Jared Murnin Joins American Angus Association Staff
Jared Murnin joined the staff of the American Angus Association as regional manager in the states of Texas and New Mexico, effective April 15. Murnin will travel the two-state area, previously represented by Casey Worrell. He will be the Associations liaison to breeders in those states and will attend events such as sales, shows and educational seminars.
Murnin, a native of Montana, graduated with bachelors degrees in animal science and ag business from Colorado State University. He most recently served as the western field representative for the American Gelbvieh Association. He is in the process of relocating to Texas, but is available by cell phone at (816) 390-7092 and by e-mail at firstname.lastname@example.org.
Inbreeding, relationship coeffients
available through AAA Login
A new tool available to AAA Login users allows the calculation of inbreeding coefficients on any registered animal or projected inbreeding coefficients on a planned mating. Relationship coefficients on animals in the Angus breed are also available. Access these tools and reference material by signing on to AAA Login at www.angusonline.org. From the AAA Login menu, click on the link labeled Inbreeding and Relationship Coefficients in the Interactive section of the main menu.
Positive Trends in Angus Reproduction
Positive trends in reproductive performance are apparent in the Angus breed, based on calving records collected by the American Angus Association. First-calf Angus females are calving earlier than in years past and are also breeding back quicker to maintain a shorter interval between their first and second calves.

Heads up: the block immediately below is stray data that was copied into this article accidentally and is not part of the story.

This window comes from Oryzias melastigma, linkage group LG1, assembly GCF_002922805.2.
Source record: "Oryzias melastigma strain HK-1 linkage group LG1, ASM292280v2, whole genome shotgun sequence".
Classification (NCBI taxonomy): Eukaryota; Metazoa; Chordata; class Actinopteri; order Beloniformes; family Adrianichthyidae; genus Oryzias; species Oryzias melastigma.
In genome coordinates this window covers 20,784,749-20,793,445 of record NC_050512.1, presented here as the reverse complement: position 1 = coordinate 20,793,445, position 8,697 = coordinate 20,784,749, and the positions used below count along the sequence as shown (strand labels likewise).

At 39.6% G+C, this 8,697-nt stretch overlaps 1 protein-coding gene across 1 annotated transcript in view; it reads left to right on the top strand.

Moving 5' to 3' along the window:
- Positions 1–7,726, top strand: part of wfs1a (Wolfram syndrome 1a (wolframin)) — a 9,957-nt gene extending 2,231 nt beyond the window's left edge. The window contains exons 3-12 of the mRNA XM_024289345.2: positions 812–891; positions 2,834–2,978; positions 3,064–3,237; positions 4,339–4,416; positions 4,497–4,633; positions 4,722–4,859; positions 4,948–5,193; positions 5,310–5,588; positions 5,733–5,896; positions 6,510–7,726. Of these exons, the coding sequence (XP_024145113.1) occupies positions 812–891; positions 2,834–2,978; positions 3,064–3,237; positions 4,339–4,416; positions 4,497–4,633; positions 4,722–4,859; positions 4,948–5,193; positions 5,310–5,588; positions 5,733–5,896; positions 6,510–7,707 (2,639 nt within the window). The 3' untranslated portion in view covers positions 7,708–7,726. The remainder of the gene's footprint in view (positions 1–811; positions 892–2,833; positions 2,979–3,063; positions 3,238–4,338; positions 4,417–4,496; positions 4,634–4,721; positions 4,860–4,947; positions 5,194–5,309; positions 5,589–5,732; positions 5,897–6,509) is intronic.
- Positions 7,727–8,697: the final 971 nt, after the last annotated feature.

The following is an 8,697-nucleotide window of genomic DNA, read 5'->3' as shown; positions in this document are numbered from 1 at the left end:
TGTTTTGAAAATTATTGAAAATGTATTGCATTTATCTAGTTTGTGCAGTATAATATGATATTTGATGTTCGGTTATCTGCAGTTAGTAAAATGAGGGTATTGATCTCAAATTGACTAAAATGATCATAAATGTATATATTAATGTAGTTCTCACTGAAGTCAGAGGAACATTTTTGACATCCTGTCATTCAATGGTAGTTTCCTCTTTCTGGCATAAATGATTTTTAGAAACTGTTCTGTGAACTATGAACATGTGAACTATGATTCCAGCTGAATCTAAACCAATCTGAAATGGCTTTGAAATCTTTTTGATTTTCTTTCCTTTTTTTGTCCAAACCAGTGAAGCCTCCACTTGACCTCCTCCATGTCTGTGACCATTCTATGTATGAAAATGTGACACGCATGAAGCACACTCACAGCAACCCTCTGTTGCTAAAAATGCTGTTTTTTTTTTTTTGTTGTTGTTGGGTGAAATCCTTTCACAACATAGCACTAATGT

Purebred Angus cows born in 1995 and 1996 produced their first calves at an average age of 24 months, 5 days. Among females born from 1999 through 2001, the age at first calving averaged 24 months, 1 day a decrease of four days. This latest birth group of females (born 1999-2001) showed a 3% advantage in the percentage of females producing a calf by 25 months of age.
During the same five-year time frame, the average first-to-second-calf interval declined by 2.5 days. A reduction in the average breed-back time accounted for this positive change.
When combined, these two improvements shaved almost a week off the average Angus females age at the time she produced her second calf. These are meaningful improvements that speak well for what U.S. Angus breeders are accomplishing. Positive shifts have taken place in the entire breed population, says Jim Shirley, vice president of industry relations.
Commercial cow-calf producers understand the importance of getting young cows to calve early and rebreed on time, Shirley says. The economic benefit associated with getting a higher percent of the cow herd calved out early in the calving season is very real, especially when calves are bringing well over $1 a pound.
compiled by Crystal Albers, Angus Productions Inc. assistant editor